Arts & Culture

Narooma School of Arts optimistic about $7.28 million grant application

Sharon Kelley1 March 2021
Narooma Arts Centre steering group members.

From left: The Narooma Arts Centre’s steering group – Olaf Thiele, Jenny Hain, Russell Burke, Laurelle Pacey, Rob Hawkins and Wendy Ambler. Photo: Supplied.

Narooma School of Arts has applied for a $7.28 million grant from the Bushfire Local Economic Recovery Fund to build the Narooma Arts and Community Centre (NACC).

School of Arts vice-president Jenny Hain said the grant would cover design, site works, construction and fit-out, and contingencies.

“The NACC’s design and amenity has been extensively thought through during the past 10 years, and is a development-ready project well supported by our wider community, with development consent from council,” she said.

“Analysis shows the benefits of the Narooma Arts and Community Centre project far outweigh the costs, with major community health and wellbeing, and cultural tourism, benefits.”

Narooma School of Arts owns land and buildings on behalf of the community, valued at $3 million, and manages and enhances them on the community’s behalf for the arts in the broadest sense, including Narooma Kinema, Gallery and Studios.


READ ALSO: University staff step up to help navigate ‘onerous’ bushfire funding process


The grant application is the culmination of hundreds of hours of work by the Narooma Arts and Community Centre’s project steering group, assisted by architects CK Architecture (formerly Clarke Keller).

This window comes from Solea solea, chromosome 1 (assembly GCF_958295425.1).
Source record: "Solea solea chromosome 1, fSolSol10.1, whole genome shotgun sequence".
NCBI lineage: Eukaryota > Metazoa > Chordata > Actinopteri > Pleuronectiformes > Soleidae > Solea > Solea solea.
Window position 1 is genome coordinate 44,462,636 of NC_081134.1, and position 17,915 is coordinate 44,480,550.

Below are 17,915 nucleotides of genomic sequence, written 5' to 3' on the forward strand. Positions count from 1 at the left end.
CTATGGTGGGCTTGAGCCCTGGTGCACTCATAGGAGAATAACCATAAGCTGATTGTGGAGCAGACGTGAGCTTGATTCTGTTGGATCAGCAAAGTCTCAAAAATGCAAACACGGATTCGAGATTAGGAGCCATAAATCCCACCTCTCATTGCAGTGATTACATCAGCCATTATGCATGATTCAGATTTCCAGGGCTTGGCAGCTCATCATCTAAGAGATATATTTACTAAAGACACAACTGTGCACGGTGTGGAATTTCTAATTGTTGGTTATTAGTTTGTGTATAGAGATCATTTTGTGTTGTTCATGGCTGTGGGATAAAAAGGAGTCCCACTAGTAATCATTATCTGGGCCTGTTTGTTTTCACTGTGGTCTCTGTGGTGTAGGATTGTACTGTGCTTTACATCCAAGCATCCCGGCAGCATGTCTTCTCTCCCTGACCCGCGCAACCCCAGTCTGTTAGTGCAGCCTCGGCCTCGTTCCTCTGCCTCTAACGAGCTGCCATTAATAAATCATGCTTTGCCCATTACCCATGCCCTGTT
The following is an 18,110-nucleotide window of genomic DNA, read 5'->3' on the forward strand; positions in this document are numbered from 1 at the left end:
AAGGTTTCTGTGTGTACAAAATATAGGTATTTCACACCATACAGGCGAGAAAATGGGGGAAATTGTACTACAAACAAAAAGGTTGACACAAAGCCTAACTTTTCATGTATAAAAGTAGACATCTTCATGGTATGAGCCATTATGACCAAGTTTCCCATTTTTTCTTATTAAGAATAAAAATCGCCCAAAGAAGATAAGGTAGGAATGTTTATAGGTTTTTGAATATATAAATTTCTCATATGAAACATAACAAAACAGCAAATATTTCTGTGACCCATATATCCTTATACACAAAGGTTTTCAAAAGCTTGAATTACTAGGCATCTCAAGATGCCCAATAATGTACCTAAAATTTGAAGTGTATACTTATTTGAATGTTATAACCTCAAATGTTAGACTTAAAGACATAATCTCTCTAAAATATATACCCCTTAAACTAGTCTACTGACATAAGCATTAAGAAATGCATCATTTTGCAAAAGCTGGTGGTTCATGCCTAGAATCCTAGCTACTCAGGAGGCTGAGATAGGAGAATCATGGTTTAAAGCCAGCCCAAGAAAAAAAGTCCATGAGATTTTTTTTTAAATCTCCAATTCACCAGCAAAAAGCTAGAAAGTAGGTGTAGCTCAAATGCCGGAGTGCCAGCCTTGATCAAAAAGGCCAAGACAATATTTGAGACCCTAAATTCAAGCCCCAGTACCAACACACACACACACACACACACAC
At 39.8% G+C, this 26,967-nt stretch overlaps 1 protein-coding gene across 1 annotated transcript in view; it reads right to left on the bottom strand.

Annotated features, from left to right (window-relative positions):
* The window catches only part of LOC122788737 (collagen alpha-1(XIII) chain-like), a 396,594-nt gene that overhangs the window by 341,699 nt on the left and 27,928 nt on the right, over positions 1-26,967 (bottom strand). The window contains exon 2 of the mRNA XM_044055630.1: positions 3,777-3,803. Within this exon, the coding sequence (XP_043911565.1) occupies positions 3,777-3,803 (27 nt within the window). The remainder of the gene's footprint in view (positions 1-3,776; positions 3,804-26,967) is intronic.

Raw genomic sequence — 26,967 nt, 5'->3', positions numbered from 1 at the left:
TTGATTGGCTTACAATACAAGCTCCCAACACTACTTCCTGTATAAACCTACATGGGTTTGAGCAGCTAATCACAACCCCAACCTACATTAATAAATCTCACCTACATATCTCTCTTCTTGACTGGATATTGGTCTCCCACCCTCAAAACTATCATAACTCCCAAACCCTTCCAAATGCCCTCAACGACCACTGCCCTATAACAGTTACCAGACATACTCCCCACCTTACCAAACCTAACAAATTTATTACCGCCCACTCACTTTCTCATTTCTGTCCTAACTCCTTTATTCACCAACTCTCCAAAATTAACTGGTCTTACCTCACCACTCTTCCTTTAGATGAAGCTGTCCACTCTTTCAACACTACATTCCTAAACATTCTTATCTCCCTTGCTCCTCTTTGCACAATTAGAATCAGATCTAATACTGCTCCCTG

The steering group was formed in late 2020 to provide appropriate skills, experience and capacity to assist the Narooma School of Art’s committee in making the centre a reality.

Ms Hain said the main Narooma School of Arts’ community covers the area from Tuross Head, Bodalla and Nerrigundah to Bermagui and Cobargo, which were heavily impacted by bushfires from 31 December, 2019, to early February 2020.

“This project meets all assessment criteria for Bushfire Local Economic Recovery funding,” she said.

“The mental, physical and economic impact on the region has been considerable – impacts exacerbated by COVID-19 challenges.

“Our Narooma township played a critical regional evacuation role for more than a month during the bushfires, as it was a relatively safe haven, including as the base for several hundred firefighters and Australian Defence Force personnel.

“We won’t hear for several months if we have been successful, but meanwhile the steering group will be back at work to move this project forward.”

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